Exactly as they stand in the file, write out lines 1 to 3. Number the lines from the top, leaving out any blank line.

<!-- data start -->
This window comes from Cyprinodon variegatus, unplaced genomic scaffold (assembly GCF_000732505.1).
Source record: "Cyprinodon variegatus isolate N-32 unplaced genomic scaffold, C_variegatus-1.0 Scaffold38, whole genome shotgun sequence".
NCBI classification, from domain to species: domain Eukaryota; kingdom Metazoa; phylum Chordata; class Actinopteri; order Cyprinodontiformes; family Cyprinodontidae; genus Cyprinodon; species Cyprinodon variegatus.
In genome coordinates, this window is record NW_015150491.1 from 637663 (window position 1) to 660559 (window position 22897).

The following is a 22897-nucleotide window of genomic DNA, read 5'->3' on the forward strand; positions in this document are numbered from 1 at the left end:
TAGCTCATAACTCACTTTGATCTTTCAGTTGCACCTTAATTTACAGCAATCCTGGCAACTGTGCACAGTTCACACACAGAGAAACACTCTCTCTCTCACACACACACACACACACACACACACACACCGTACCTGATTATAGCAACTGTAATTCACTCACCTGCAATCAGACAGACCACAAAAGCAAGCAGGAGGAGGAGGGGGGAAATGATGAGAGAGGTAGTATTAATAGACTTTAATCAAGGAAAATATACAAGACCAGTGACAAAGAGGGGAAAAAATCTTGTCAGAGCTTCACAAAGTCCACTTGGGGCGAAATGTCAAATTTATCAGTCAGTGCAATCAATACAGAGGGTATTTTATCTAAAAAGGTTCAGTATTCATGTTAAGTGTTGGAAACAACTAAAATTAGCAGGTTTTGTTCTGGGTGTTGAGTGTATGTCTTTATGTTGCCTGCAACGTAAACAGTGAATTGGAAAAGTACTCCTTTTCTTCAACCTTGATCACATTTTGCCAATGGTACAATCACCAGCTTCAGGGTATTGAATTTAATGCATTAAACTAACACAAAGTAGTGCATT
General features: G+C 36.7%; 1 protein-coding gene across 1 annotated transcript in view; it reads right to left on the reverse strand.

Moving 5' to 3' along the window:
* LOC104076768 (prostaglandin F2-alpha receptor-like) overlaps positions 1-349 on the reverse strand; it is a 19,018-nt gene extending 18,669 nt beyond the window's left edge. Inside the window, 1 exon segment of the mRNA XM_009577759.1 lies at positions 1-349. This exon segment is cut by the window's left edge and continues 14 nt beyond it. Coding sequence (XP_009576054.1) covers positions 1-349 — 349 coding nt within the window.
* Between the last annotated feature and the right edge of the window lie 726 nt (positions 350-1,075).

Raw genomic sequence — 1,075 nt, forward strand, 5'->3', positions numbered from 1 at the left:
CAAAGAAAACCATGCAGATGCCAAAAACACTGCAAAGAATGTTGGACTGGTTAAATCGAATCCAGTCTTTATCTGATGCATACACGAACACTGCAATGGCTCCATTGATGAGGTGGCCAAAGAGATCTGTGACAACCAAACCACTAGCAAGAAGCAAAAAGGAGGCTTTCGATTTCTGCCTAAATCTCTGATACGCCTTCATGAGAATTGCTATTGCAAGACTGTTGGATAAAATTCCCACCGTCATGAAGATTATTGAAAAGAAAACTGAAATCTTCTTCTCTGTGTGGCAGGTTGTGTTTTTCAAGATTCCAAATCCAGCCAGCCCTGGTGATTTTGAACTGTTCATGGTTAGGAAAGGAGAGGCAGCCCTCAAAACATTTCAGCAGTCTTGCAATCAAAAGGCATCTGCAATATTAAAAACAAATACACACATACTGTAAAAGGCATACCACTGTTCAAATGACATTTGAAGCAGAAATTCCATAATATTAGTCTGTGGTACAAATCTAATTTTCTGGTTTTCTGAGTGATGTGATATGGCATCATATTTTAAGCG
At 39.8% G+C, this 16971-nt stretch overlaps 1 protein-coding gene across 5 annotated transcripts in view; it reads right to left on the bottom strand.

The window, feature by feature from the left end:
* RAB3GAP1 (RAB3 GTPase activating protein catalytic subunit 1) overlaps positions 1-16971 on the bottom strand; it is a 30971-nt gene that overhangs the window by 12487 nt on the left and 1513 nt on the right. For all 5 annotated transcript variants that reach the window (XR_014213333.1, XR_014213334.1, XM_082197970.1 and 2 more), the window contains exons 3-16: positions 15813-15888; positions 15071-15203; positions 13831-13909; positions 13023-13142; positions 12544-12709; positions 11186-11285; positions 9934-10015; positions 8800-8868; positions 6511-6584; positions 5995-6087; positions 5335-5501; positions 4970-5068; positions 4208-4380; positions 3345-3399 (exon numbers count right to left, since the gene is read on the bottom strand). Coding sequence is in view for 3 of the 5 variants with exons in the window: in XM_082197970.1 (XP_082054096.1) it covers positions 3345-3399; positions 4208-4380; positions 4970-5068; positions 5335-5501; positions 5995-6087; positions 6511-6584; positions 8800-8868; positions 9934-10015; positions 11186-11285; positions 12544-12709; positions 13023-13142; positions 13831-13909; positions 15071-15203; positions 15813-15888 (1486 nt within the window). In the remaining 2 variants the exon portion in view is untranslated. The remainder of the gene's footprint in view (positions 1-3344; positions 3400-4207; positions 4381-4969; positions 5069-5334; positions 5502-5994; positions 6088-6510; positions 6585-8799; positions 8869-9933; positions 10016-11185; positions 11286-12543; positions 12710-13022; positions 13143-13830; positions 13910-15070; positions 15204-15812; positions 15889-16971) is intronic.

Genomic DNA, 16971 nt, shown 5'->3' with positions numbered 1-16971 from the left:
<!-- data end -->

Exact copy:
This window comes from Cyprinodon variegatus, unplaced genomic scaffold (assembly GCF_000732505.1).
Source record: "Cyprinodon variegatus isolate N-32 unplaced genomic scaffold, C_variegatus-1.0 Scaffold38, whole genome shotgun sequence".
NCBI classification, from domain to species: domain Eukaryota; kingdom Metazoa; phylum Chordata; class Actinopteri; order Cyprinodontiformes; family Cyprinodontidae; genus Cyprinodon; species Cyprinodon variegatus.